Several weeks in to the new school year and whilst many schools are reporting success with the new healthier lunches, not all students are happy with them – in particular the restricted calorie counts.
The new rules say that all meals must include at least one fruit or vegetable whether the child will eat it or not, and many kids will take their fruit portion but then drop it straight into the garbage. Grains are switched to 50% wholegrain and from 2014 all will be wholegrain. Carbohydrates and protein is restricted and all milk is fat free or reduced fat.
The changes are part of the new Healthy, Hunger-Free Kids bill which came into law earlier this year and is designed to get kids eating far more healthily and to help curb frightening levels of child obesity in the US, but the calorie restrictions are a big change to what many kids are used to.
For kindergarten to 5th grade children the calories are set at 550 – 650 calories, 6th to 8th grade children get between 600 and 700 calories, and 9th to 12th grade teens are served meals of between 750 to 850 calories.
There have been some fantastic early success stories, like the Nebraska schools which have been recognised and awarded for reaching the gold standard in the Healthier U.S. School Challenge. Kitchen staff now all wear gold pins and the students were told by the USDA regional administrator that she would tell Washington politicians about their story.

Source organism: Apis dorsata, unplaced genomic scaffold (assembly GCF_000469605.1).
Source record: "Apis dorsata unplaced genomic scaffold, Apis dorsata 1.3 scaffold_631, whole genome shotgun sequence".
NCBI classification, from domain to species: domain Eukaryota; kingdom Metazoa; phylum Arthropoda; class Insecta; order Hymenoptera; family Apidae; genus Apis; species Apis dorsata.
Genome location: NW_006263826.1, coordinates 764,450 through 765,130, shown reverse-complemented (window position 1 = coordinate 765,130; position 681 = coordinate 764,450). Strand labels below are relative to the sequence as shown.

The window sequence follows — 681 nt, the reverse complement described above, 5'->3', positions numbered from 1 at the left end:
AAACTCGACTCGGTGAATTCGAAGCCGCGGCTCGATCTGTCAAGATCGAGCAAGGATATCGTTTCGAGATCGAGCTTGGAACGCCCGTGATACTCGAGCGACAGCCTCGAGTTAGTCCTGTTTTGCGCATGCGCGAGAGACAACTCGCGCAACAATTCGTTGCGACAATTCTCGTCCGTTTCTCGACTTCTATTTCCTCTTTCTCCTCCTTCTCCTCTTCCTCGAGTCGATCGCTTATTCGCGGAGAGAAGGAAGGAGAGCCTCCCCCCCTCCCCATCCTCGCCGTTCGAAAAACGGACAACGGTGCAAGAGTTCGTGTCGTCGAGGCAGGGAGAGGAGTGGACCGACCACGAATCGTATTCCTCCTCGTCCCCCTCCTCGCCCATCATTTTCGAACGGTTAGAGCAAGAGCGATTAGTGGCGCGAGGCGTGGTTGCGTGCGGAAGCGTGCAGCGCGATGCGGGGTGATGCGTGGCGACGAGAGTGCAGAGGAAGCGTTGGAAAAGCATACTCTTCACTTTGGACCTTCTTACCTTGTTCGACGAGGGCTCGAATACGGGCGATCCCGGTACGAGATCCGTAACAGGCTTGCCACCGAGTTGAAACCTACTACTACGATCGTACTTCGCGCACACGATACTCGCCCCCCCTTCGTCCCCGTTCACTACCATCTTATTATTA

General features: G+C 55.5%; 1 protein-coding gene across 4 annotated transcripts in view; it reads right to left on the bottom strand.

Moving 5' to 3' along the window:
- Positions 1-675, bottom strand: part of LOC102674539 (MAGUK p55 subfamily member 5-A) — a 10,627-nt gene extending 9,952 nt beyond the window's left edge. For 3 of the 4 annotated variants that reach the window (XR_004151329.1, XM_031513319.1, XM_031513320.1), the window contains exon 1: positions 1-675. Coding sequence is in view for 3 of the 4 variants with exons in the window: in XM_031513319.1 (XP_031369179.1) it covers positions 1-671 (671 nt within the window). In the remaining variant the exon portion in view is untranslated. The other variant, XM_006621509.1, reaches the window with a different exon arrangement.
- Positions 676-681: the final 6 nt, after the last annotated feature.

Seven Lincoln district schools have all been recognised not only for their healthier lunches but also for their excellent wellbeing programmes and physical education.
But elsewhere some children are unhappy with their lunches. A CNN report here details how a Capac, Michigan school boy started posting pictures of his lunches to Facebook and began a boycott of the school cafeteria.
Similarly in Parsippanny New Jersey 1,000 students boycotted their school canteen bringing lunch bags instead. The children say they are left hungry by their restricted calorie meals. Moves like this could be disastrous for school caterers who will need to act fast to change things around or face big financial losses.
Meanwhile a YouTube music video called We Are Hungry has received almost a million hits. The video which is a spoof of the song We Are Young was put together by students at a Kansas school who say their new meals are not filling and they go home feeling hungry.
UK caterers have faced a similar – well publicised – early backlash to healthier school meals. Perhaps they can offer their US counterparts some advice on how to cope with bad news stories like this and act quickly to get their students back on side and in the dining halls.